• 9.2.1 Masking by Noise -- 9.2.2 Masking by Pure Tones -- 9.2.3 Masking by Complex Tones -- 9.2.4 Other Masking Phenomena -- 9.3 Temporal Masking -- 9.4 Frequency Selectivity of Hearing -- 9.4.1 Psychoacoustic Tuning Curves -- 9.4.2 ERB Bandwidths -- 9.4.3 Bark, ERB, and Greenwood Scales -- Summary -- Further Reading -- References -- Chapter 10 Basic Psychoacoustic Quantities -- 10.1 Pitch -- 10.1.1 Pitch Strength and Frequency Range -- 10.1.2 JND of Pitch -- 10.1.3 Pitch Perception versus Duration of Sound -- 10.1.4 Mel Scale -- 10.1.5 Logarithmic Pitch Scale and Musical Scale -- 10.1.6 Detection Threshold of Pitch Change and Frequency Modulation -- 10.1.7 Pitch of Coloured Noise -- 10.1.8 Repetition Pitch -- 10.1.9 Virtual Pitch -- 10.1.10 Pitch of Non-Harmonic Complex Sounds -- 10.1.11 Pitch Theories -- 10.1.12 Absolute Pitch -- 10.2 Loudness -- 10.2.1 Loudness Determination Experiments -- 10.2.2 Loudness Level -- 10.2.3 Loudness of a Pure Tone -- 10.2.4 Loudness of Broadband Signals -- 10.2.5 Excitation Pattern, Specific Loudness, and Loudness -- 10.2.6 Difference Threshold of Loudness -- 10.2.7 Loudness versus Duration of Sound -- 10.3 Timbre -- 10.3.1 Timbre of Steady-State Sounds -- 10.3.2 Timbre of Sound Including Modulations -- 10.4 Subjective Duration of Sound -- Summary -- Further Reading -- References -- Chapter 11 Further Analysis in Hearing -- 11.1 Sharpness -- 11.2 Detection of Modulation and Sound Onset -- 11.2.1 Fluctuation Strength -- 11.2.2 Impulsiveness -- 11.3 Roughness -- 11.4 Tonality -- 11.5 Discrimination of Changes in Signal Magnitude and Phase Spectra -- 11.5.1 Adaptation to the Magnitude Spectrum -- 11.5.2 Perception of Phase and Time Differences -- 11.6 Psychoacoustic Concepts and Music -- 11.6.1 Sensory Consonance and Dissonance -- 11.6.2 Intervals, Scales, and Tuning in Music -- 11.6.3 Rhythm, Tempo, Bar, and Measure.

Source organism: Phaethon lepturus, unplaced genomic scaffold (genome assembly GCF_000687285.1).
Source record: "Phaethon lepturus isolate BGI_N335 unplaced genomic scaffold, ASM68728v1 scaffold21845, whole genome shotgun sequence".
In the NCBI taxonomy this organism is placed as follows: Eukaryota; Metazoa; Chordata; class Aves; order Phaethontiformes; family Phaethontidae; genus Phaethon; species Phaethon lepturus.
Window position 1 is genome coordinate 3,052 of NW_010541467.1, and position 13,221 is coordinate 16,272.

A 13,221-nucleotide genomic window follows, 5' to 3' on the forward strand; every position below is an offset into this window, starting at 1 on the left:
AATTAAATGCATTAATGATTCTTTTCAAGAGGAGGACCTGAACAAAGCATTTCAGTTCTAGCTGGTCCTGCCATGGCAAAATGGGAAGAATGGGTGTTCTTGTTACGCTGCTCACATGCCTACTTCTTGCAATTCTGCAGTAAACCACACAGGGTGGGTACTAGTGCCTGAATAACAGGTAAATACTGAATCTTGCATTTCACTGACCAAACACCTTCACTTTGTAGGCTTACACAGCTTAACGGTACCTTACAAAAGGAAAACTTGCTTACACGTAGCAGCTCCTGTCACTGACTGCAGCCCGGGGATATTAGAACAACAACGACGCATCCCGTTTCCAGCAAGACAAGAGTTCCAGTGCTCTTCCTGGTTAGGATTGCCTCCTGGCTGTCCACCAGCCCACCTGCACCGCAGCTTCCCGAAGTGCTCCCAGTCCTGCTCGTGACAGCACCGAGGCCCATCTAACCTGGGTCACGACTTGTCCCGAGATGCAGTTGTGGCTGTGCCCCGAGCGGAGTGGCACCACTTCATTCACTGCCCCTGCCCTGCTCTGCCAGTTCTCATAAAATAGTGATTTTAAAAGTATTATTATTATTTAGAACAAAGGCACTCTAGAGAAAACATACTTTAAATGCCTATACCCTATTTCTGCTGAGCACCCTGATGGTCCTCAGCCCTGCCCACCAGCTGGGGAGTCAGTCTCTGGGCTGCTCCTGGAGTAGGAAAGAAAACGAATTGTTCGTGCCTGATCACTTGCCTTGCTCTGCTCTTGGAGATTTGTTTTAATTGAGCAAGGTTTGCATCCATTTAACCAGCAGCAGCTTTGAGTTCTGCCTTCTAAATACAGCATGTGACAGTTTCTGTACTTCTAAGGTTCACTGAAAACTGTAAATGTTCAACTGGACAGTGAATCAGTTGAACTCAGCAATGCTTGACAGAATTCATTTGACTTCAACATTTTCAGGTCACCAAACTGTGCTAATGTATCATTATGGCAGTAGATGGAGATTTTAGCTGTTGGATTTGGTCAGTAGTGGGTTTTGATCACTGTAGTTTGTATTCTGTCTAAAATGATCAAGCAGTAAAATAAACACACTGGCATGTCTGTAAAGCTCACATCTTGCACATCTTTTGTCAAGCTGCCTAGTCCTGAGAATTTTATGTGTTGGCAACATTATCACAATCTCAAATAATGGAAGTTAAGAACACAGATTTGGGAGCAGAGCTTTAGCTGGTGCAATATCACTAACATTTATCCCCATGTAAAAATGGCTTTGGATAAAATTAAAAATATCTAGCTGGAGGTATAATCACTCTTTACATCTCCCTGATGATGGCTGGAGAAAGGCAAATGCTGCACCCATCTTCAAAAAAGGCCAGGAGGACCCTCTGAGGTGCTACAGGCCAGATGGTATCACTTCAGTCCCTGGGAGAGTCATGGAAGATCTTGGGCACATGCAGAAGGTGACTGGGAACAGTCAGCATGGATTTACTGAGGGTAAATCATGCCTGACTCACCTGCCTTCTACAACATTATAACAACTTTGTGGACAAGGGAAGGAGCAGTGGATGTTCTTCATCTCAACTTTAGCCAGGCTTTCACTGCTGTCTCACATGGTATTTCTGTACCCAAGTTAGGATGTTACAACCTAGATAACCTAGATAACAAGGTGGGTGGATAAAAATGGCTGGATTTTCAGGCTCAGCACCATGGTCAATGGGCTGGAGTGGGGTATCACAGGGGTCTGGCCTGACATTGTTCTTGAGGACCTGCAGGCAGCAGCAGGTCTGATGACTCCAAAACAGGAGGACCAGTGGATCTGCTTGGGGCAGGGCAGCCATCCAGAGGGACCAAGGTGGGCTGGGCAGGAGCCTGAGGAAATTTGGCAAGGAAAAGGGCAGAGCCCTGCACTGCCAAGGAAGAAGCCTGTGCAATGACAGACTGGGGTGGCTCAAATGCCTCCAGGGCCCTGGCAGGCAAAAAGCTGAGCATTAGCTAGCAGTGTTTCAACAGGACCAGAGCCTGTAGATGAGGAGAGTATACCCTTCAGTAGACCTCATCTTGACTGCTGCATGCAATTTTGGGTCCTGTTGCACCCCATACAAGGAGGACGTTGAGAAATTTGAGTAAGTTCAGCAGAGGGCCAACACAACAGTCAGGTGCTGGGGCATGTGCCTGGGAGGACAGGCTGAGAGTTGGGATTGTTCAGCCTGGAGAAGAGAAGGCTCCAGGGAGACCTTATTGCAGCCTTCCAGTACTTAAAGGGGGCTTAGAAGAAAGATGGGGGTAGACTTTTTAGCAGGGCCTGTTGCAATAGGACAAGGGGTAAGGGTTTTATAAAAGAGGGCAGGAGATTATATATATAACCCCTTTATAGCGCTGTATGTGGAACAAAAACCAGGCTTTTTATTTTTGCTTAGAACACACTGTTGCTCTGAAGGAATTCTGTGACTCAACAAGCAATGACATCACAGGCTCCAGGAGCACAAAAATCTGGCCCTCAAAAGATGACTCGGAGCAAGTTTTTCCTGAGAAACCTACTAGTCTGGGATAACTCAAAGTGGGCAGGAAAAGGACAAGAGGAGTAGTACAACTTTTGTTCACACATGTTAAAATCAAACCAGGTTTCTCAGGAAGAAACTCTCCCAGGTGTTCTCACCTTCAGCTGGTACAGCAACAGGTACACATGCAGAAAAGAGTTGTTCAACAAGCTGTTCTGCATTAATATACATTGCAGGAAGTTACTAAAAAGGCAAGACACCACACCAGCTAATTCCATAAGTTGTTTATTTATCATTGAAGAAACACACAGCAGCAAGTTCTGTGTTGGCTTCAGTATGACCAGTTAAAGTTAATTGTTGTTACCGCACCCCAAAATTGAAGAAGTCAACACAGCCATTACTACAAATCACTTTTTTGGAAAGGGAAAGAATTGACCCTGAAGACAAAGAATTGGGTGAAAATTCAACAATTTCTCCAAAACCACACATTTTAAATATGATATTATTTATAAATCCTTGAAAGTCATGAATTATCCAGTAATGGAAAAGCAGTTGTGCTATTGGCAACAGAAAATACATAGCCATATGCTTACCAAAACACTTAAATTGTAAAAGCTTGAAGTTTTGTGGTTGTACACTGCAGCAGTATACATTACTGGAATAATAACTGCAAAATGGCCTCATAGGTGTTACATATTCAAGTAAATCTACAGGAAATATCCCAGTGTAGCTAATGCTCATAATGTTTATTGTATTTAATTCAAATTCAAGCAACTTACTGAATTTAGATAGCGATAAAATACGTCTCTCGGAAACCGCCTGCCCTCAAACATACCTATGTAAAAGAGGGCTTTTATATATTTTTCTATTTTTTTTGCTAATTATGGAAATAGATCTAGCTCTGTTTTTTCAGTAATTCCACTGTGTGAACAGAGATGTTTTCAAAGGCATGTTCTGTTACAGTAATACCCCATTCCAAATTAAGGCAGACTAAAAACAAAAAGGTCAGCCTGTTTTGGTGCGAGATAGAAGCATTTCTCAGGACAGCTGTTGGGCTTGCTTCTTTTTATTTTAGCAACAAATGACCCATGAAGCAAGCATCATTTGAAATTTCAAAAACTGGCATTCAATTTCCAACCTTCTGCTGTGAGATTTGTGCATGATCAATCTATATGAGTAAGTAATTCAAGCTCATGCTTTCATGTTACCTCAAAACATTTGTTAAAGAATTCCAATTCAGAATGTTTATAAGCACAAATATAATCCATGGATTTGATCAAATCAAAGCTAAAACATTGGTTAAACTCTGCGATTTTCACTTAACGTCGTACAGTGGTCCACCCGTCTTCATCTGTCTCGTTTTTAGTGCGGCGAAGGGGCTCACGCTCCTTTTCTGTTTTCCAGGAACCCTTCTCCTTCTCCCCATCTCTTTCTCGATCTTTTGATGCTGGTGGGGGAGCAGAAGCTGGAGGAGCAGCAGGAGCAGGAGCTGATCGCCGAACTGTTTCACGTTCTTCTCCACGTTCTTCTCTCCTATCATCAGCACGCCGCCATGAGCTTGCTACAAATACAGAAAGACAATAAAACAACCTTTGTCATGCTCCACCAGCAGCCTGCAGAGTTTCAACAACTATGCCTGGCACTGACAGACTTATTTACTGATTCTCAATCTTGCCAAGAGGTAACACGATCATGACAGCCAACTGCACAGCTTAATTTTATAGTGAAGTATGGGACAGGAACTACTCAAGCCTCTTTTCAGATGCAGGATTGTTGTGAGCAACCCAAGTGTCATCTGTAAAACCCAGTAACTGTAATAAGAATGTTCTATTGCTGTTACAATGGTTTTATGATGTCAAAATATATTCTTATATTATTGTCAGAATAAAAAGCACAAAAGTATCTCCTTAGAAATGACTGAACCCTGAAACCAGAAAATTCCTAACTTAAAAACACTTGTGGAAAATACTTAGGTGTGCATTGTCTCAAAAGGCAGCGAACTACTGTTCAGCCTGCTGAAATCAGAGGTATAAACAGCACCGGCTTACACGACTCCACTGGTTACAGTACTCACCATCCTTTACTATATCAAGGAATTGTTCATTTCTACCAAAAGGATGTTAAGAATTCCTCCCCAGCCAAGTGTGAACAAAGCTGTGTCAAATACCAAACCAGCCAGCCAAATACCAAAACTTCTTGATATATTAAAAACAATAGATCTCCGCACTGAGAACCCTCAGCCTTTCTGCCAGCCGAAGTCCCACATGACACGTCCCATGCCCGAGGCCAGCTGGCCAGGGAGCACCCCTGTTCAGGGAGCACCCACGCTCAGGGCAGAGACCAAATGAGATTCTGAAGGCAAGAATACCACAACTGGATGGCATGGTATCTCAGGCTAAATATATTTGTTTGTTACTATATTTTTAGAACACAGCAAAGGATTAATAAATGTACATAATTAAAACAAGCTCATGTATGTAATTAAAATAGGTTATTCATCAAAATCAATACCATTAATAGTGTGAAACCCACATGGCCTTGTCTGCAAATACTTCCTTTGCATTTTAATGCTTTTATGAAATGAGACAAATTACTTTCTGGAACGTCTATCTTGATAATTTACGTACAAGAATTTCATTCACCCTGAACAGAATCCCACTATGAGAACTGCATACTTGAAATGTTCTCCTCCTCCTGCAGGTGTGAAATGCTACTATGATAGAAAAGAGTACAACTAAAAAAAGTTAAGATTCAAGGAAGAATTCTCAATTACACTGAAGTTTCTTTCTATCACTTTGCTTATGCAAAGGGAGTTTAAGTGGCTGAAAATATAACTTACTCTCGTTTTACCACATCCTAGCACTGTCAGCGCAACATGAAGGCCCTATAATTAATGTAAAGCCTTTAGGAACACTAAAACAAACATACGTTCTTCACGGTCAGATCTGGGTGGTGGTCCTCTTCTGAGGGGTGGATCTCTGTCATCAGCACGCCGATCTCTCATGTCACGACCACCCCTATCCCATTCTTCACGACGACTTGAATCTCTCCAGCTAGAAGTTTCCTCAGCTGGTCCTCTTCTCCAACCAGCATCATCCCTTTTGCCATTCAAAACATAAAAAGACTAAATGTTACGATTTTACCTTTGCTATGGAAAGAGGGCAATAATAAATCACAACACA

• 11.7 Perceptual Organization of Sound -- 11.7.1 Segregation of Sound Sources -- 11.7.2 Sound Streaming and Auditory Scene Analysis -- Summary -- Further Reading -- References -- Chapter 12 Spatial Hearing -- 12.1 Concepts and Definitions for Spatial Hearing -- 12.1.1 Basic Concepts -- 12.1.2 Coordinate Systems for Spatial Hearing -- 12.2 Head-Related Acoustics -- 12.3 Localization Cues -- 12.3.1 Interaural Time Difference -- 12.3.2 Interaural Level Difference -- 12.3.3 Interaural Coherence -- 12.3.4 Cues to Resolve the Direction on the Cone of Confusion -- 12.3.5 Interaction Between Spatial Hearing and Vision -- 12.4 Localization Accuracy -- 12.4.1 Localization in the Horizontal Plane -- 12.4.2 Localization in the Median Plane -- 12.4.3 3D Localization -- 12.4.4 Perception of the Distribution of a Spatially Extended Source -- 12.5 Directional Hearing in Enclosed Spaces -- 12.5.1 Precedence Effect -- 12.5.2 Adaptation to the Room Effect in Localization -- 12.6 Binaural Advantages in Timbre Perception -- 12.6.1 Binaural Detection and Unmasking -- 12.6.2 Binaural Decolouration -- 12.7 Perception of Source Distance -- 12.7.1 Cues for Distance Perception -- 12.7.2 Accuracy of Distance Perception -- Summary -- Further Reading -- References -- Chapter 13 Auditory Modelling -- 13.1 Simple Psychoacoustic Modelling with DFT -- 13.1.1 Computation of the Auditory Spectrum through DFT -- 13.2 Filter Bank Models -- 13.2.1 Modelling the Outer and Middle Ear -- 13.2.2 Gammatone Filter Bank and Auditory Nerve Responses -- 13.2.3 Level-Dependent Filter Banks -- 13.2.4 Envelope Detection and Temporal Dynamics -- 13.3 Cochlear Models -- 13.3.1 Basilar Membrane Models -- 13.3.2 Hair-Cell Models -- 13.4 Modelling of Higher-Level Systemic Properties -- 13.4.1 Analysis of Pitch and Periodicity -- 13.4.2 Modelling of Loudness Perception -- 13.5 Models of Spatial Hearing.